Lynn Haanen, was raised in Chippewa Falls, came to Madison to study journalism, then switched to political science. She got a job as a page in the Capitol, then worked in Washington, D.C. for U.S. Senator Gaylord Nelson. She returned to Madison in 1977 and worked in the Capitol as an aid before taking a job with the Women’s Transit Authority. She considered herself a socialist and began her public service when she was drafted by friends for the Eighth District seat on the Dane County Board of Supervisors in 1979, and was appointed by Mary Louise Symon. The youngest of the 41-member board, she easily won election in 1980, 1982, and 1984. She earned the respect of conservatives and liberals alike in her work on the County Board’s Finance Committee and as Chair of the Board of Public Welfare that oversaw the work of Dane County Social Services.
In August 1980, prior to living at 123, Haanen participated in the Dane County Board of Supervisors passage of a change in the county’s Affirmative Action Ordinance to prohibit discrimination based on sexual orientation, along with supervisors Judith Blank, Dick Wagner, and Larry Gleason.
In late 1983, County Supervisors Haanen, Wagner, and Kathleen Nichols co-sponsored a resolution supporting a grant application for the study of the impact of AIDS for the University of Wisconsin Medical School and shepherded it through the Dane County Board of Health, an early measure in Wisconsin. At the time, there were 1,000 cases nationwide, and none yet reported in Wisconsin.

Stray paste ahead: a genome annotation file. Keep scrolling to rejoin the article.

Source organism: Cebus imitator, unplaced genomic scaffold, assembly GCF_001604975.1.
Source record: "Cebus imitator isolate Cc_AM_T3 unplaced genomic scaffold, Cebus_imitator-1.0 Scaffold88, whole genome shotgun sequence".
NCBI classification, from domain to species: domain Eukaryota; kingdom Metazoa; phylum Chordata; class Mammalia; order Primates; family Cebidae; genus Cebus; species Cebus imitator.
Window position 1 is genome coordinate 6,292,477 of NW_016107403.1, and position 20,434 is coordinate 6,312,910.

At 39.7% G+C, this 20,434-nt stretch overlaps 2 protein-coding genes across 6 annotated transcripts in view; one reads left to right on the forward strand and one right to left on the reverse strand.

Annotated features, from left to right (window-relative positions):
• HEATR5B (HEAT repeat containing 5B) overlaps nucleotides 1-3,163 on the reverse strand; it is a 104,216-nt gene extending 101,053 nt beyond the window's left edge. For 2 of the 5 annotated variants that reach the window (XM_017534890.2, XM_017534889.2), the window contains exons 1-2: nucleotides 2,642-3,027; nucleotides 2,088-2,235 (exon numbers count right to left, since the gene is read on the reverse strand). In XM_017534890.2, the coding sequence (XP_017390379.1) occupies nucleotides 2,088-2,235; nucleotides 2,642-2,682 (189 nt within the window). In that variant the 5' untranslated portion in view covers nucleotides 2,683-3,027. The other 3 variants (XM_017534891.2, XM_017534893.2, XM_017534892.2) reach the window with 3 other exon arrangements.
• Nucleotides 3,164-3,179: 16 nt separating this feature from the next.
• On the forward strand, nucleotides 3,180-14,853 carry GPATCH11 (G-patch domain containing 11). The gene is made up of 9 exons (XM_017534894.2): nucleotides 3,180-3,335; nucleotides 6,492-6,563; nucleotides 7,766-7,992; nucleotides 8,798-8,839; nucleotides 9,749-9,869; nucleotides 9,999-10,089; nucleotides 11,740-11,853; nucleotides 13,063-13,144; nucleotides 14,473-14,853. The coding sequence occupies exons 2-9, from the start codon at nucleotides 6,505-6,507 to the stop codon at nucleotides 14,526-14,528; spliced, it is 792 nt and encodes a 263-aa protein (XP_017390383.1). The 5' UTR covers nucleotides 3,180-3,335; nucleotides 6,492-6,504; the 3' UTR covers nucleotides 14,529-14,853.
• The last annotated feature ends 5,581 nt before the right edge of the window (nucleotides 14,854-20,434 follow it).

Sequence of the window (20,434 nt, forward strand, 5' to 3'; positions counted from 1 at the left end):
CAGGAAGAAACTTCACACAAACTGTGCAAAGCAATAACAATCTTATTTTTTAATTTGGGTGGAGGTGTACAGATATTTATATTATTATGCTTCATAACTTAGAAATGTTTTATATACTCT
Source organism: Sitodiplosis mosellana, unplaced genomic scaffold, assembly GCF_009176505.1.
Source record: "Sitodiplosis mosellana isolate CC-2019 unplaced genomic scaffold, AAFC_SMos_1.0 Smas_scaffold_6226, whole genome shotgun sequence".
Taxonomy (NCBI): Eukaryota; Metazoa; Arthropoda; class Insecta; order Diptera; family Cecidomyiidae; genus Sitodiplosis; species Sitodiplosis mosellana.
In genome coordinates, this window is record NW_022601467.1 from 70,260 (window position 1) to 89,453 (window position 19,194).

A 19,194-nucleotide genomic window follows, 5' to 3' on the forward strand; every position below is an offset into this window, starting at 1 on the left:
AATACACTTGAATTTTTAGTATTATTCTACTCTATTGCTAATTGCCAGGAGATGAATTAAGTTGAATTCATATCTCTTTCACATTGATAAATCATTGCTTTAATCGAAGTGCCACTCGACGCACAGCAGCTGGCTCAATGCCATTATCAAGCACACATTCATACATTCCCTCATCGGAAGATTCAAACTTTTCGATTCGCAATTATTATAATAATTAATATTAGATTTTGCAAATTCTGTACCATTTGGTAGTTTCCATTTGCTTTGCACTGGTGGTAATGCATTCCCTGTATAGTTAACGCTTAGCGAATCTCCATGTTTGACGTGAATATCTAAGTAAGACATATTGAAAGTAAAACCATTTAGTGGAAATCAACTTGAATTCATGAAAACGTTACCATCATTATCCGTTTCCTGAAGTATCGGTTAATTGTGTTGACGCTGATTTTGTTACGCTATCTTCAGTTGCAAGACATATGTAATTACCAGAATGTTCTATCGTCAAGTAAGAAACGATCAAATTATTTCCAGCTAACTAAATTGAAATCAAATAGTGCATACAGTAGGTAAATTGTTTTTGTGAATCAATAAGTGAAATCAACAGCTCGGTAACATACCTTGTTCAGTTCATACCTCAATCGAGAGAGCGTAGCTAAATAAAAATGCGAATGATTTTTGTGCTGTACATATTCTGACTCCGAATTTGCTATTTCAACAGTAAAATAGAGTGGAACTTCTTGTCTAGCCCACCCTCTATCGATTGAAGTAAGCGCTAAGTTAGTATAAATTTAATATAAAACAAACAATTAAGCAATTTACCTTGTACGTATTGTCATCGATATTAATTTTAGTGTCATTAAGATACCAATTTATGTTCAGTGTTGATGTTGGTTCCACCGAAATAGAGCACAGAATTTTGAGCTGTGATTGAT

During Lynn Haanen’s time at 123, she hosted San Francisco gay rights activist Harry Britt, and worked in constituent relations in Gov. Tony Earl’s office and met Earl Bricker and Tammy Baldwin. Lynn also hosted myriad campaign efforts, including her own and those of David Clarenbach, Robert Kastenmeier, Eighth District Alder Anne Monks, Governor Tony Earl’s re-election, and Tammy Baldwin’s first run for Dane County Board supervisor. Political meetings and discussions were often held throughout the house, frequently in the “bull pen,” the living room where ideas became campaign strategies, according to Clarenbach.
A partial roundup of Democratic Socialists of America elected officials after the November 1982 election includes n Wisconsin, Dismas Becker was elected to the state assembly from Milwaukee, Billy Feitlinger to the Madison city council, and Stuart Levitan, Lynn Haanen and Kathleen Nichols to the Dane County board.